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  • Thank you very much! I think it is really the information I needed. You are right, I have spent quite some time focusing only on learning to recognize and singing scale degrees. I started using some apps to learn recognizing intervals but I might well ask another question about that soon.
    – Trip
    Oct 2, 2023 at 19:05
  • Great answer. I imagine that this scenario is where fixed do scores over moveable do. With fixed do, every note has its own dedicated name, which never changes, regardless of key. So it's much easier to use it when doing these exercises. Wonder whether this is addressed in the book - it should be - it's a relevant point (imo). The conductor of a bigband I play with uses it all the time, and it seems to work better than him trying to mentally change key, but there again, that's what he's used all his life.+1.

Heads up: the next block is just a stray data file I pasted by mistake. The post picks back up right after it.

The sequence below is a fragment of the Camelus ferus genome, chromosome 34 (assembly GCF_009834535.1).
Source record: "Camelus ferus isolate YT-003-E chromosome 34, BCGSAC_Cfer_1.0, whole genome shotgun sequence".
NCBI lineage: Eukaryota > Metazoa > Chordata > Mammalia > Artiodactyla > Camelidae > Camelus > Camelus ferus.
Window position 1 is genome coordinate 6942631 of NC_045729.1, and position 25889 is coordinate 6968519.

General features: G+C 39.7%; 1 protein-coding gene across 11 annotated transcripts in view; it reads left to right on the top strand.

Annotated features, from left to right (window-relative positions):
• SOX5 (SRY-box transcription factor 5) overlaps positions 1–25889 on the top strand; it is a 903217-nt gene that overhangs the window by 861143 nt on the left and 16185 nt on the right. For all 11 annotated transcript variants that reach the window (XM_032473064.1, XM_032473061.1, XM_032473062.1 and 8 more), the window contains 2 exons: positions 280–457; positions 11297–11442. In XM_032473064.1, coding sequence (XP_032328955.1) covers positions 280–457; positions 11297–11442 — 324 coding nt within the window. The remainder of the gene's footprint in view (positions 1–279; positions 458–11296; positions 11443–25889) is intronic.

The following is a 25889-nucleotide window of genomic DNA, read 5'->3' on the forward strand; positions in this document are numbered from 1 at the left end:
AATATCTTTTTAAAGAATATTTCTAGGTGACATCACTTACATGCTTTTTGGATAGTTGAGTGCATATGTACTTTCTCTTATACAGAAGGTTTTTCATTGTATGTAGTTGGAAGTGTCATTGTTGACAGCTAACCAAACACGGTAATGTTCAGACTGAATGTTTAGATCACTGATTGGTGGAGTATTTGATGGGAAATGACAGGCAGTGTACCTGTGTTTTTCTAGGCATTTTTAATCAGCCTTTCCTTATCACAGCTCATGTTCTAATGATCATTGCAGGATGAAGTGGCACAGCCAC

– Tim
    Oct 3, 2023 at 7:57
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A fascinating book! Pages 76-80 contain 'modulatory exercises' where the aim is certainly to continue through the key changes. But looking at page 10, some of the transitions are reasonably easy - in 188 to 189 pitching the F is easy, re-orientating it as the dominant of B♭ is not too tricky - but 189 to 190 is quite hard - pitching from B♭ down to F♯ then treating it as ^3 of D major is advanced sight-singing. Where you CAN sing across the transition, congratulate yourself! But don't beat yourself up over the impossible ones. (But if you DO find a strategy for the 'impossibles', congratulate yourself a LOT!)

Eventually, you can develop a facility to sight-sing fully chromatically, without having to consciously relate each note to a major or minor scale. You just fully 'get your bearings' within the chromatic scale.

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  • Could the down-voter share why?
    – Laurence
    Oct 1, 2023 at 20:26
  • My read of this post is it suggests not feeling negative emotions about having difficulty with sight singing and doesn't suggest how to improve on this difficult area of sight singing. In other words, maybe you can clarify what your actual answer is. Oct 1, 2023 at 20:39
  • Thanks, so I understand that at least one strategy is to sing a note and then consider it as another scale degree of another key. I can slowly but almost reliably sing chromatic scale degrees with respect to the tonal center (edit: uh well no... but sometimes ) so I can try it.
    – Trip
    Oct 2, 2023 at 19:11